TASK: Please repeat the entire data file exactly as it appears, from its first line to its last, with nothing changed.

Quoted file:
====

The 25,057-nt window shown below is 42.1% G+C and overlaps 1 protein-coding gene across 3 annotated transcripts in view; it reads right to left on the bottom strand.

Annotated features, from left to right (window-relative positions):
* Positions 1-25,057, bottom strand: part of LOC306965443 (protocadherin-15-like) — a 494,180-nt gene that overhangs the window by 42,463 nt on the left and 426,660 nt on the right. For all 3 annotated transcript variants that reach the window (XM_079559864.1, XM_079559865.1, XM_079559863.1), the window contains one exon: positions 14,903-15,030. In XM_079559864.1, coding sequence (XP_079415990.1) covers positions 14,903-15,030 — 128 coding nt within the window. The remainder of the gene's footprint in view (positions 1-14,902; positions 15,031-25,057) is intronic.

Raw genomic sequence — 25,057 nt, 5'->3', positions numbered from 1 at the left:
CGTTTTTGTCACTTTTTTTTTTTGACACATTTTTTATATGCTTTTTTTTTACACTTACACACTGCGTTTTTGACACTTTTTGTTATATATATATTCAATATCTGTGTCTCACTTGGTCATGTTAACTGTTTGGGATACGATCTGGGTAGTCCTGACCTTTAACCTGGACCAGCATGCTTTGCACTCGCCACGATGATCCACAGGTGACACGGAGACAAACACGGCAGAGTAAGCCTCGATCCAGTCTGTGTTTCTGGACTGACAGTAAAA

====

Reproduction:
The 25,057-nt window shown below is 42.1% G+C and overlaps 1 protein-coding gene across 3 annotated transcripts in view; it reads right to left on the bottom strand.

Annotated features, from left to right (window-relative positions):
* Positions 1-25,057, bottom strand: part of LOC306965443 (protocadherin-15-like) — a 494,180-nt gene that overhangs the window by 42,463 nt on the left and 426,660 nt on the right. For all 3 annotated transcript variants that reach the window (XM_079559864.1, XM_079559865.1, XM_079559863.1), the window contains one exon: positions 14,903-15,030. In XM_079559864.1, coding sequence (XP_079415990.1) covers positions 14,903-15,030 — 128 coding nt within the window. The remainder of the gene's footprint in view (positions 1-14,902; positions 15,031-25,057) is intronic.

Raw genomic sequence — 25,057 nt, 5'->3', positions numbered from 1 at the left:
CGTTTTTGTCACTTTTTTTTTTTGACACATTTTTTATATGCTTTTTTTTTACACTTACACACTGCGTTTTTGACACTTTTTGTTATATATATATTCAATATCTGTGTCTCACTTGGTCATGTTAACTGTTTGGGATACGATCTGGGTAGTCCTGACCTTTAACCTGGACCAGCATGCTTTGCACTCGCCACGATGATCCACAGGTGACACGGAGACAAACACGGCAGAGTAAGCCTCGATCCAGTCTGTGTTTCTGGACTGACAGTAAAA